Corporate Crime Remedies

Early in the 113th Congress, Senator Elizabeth Warren of Massachusetts questioned top U.S. banking and market regulators at a February 14, 2013 Senate Banking Committee hearing titled “Wall Street Reform: Oversight of Financial Stability and Consumer and Investor Protections” (see video webcast at the 01.52.30 mark) why they have not prosecuted a single bank since the financial crisis. Warren asked why ordinary people often faced prosecution while banks do not stating that “There are district attorneys and U.S. attorneys who are out there every day squeezing ordinary citizens on sometimes very thin grounds. And taking them to trial in order to make an example, as they put it. I’m really concerned that too big to fail has become too big for trial. That just seems wrong to me.”

At a March 6, 2013 Senate Judiciary Committee hearing titled “Oversight of the U.S. Department of Justice”, Attorney General Eric Holder conceded that the economic impact of a conviction could be so significant that cases are difficult to pursue. “I am concerned that the size of some of these institutions becomes so large that it does become difficult for us to prosecute them,” Mr. Holder told lawmakers. Prosecutors, he said, must confront the problem that “if you do prosecute, if you do bring a criminal charge, it will have a negative impact on the national economy, perhaps even the world economy. And I think that is a function of the fact that some of these institutions have become too large.”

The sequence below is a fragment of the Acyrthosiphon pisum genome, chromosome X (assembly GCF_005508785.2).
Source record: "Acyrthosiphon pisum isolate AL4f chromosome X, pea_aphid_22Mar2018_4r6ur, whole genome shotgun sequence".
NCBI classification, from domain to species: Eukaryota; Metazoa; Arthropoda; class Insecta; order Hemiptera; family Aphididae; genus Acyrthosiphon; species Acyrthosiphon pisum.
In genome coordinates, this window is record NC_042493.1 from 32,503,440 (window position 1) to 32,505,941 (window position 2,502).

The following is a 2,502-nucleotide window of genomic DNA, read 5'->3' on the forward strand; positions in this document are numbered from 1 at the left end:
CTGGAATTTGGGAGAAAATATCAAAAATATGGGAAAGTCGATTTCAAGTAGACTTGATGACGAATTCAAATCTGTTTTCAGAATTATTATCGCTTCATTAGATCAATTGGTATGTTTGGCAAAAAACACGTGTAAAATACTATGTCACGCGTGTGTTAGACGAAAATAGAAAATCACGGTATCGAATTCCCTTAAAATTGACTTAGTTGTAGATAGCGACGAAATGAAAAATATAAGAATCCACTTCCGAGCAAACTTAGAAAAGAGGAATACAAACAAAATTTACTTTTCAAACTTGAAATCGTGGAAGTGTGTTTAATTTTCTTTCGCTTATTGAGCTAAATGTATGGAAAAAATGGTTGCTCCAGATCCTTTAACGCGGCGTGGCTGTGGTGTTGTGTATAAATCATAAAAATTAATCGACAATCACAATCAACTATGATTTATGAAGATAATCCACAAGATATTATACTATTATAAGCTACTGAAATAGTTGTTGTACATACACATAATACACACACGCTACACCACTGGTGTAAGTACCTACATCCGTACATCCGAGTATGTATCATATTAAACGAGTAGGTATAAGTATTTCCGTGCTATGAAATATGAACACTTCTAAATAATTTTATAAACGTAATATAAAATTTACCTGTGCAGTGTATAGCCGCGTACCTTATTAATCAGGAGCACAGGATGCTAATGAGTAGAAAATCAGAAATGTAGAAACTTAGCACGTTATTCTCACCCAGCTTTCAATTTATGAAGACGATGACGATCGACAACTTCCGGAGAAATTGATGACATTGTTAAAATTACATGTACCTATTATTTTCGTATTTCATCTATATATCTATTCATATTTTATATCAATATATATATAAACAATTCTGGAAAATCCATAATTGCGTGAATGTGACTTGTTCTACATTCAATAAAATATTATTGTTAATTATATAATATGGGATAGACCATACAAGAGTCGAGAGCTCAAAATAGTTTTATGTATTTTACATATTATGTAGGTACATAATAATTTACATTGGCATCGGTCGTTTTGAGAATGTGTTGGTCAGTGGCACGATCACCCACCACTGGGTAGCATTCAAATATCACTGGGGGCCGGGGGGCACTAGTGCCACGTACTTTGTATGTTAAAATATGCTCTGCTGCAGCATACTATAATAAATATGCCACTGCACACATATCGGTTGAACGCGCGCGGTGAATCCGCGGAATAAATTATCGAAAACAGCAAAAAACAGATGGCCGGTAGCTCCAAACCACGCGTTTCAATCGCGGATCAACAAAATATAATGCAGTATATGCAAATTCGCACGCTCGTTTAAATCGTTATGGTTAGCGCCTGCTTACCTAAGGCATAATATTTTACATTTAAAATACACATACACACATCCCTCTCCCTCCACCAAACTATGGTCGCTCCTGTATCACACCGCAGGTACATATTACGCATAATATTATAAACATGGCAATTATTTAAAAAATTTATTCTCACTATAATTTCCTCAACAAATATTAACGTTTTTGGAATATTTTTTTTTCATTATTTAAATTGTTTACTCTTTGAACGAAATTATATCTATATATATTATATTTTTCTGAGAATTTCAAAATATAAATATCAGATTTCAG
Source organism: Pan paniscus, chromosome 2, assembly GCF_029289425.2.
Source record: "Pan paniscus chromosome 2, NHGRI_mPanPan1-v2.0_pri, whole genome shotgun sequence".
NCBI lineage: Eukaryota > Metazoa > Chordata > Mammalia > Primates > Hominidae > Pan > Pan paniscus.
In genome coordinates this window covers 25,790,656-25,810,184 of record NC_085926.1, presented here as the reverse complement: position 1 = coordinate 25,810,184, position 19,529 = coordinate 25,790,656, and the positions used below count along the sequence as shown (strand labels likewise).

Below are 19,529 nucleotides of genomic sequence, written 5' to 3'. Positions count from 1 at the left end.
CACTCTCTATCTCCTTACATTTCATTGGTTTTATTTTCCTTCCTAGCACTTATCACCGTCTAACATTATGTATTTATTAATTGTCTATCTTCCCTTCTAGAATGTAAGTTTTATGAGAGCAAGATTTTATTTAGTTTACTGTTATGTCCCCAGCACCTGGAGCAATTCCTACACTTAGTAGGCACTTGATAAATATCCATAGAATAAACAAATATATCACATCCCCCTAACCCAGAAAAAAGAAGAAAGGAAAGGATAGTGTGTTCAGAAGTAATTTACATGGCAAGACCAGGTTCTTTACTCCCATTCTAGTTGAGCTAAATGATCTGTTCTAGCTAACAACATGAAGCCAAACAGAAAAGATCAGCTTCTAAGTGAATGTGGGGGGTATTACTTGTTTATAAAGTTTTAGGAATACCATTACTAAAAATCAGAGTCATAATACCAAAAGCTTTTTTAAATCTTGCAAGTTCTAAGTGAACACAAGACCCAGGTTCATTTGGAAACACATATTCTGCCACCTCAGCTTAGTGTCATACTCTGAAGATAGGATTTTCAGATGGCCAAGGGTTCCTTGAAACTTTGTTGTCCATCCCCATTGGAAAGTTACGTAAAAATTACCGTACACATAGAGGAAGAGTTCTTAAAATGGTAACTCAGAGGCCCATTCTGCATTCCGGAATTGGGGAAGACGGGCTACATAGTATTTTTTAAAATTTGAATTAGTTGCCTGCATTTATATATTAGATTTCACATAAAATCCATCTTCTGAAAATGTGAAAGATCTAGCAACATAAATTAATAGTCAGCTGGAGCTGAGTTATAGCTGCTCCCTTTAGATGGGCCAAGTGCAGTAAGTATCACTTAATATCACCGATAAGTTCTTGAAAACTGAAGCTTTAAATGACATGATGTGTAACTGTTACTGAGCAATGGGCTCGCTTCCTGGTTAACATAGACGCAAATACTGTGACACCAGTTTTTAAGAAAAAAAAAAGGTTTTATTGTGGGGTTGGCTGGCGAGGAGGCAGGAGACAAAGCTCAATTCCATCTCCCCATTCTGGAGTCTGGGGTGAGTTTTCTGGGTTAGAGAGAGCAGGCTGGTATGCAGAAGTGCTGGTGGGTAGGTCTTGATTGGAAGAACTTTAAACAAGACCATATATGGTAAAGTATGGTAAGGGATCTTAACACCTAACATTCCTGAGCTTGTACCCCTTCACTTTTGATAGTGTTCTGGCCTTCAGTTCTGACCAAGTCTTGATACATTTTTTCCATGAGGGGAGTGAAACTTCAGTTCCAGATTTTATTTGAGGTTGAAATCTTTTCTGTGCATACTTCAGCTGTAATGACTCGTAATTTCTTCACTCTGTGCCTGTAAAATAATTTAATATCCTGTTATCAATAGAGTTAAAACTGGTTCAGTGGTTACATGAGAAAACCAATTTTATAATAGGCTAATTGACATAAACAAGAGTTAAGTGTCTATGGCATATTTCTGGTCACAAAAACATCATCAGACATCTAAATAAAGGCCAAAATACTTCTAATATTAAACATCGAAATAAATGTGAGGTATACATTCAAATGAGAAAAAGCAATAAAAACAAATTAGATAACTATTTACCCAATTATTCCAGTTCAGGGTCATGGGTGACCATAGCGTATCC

Brooklyn Law School Associate Professor Miriam Baer has written in Insuring Corporate Crime, published at 83 Indiana Law Journal 1035 (2008), that we get rid of corporate criminal liability and replace it with an insurance system. Under the proposal, insurance companies would “examine corporate compliance programs, estimate the risk that a corporation’s employees would commit crimes, and then charge companies for insuring those risks.” The abstract for the article reads:

Corporate criminal liability has become an important and much-talked about topic. This Article argues that entity-based liability – particularly the manner in which it is currently applied by the federal government – creates social costs in excess of its benefits. To help companies better deter employee crime, the Article suggests the abolition of entity-wide criminal liability, and in its place, the adoption of an insurance system, whereby carriers would examine corporate compliance programs, estimate the risk that a corporation’s employees would commit crimes, and then charge companies for insuring those risks. The insurance would cover the entity’s civil penalties associated with its employees’ criminal conduct. Entities that successfully procured insurance would no longer be subject to entity-wide criminal liability. Part I begins with a discussion of corporate criminal liability and the costs that accrue from the manner in which it has been implemented by the Department of Justice. Part II examines several proposals to reform corporate criminal liability and explains why they are inadequate. Part III lays out the proposal for an insurance system in lieu of entity-based criminal liability and explains, in rough form, how corporate entities might contract for insurance, how claims might be filed and how damages might be measured. Part III also addresses a number of arguments that others might raise against the proposal.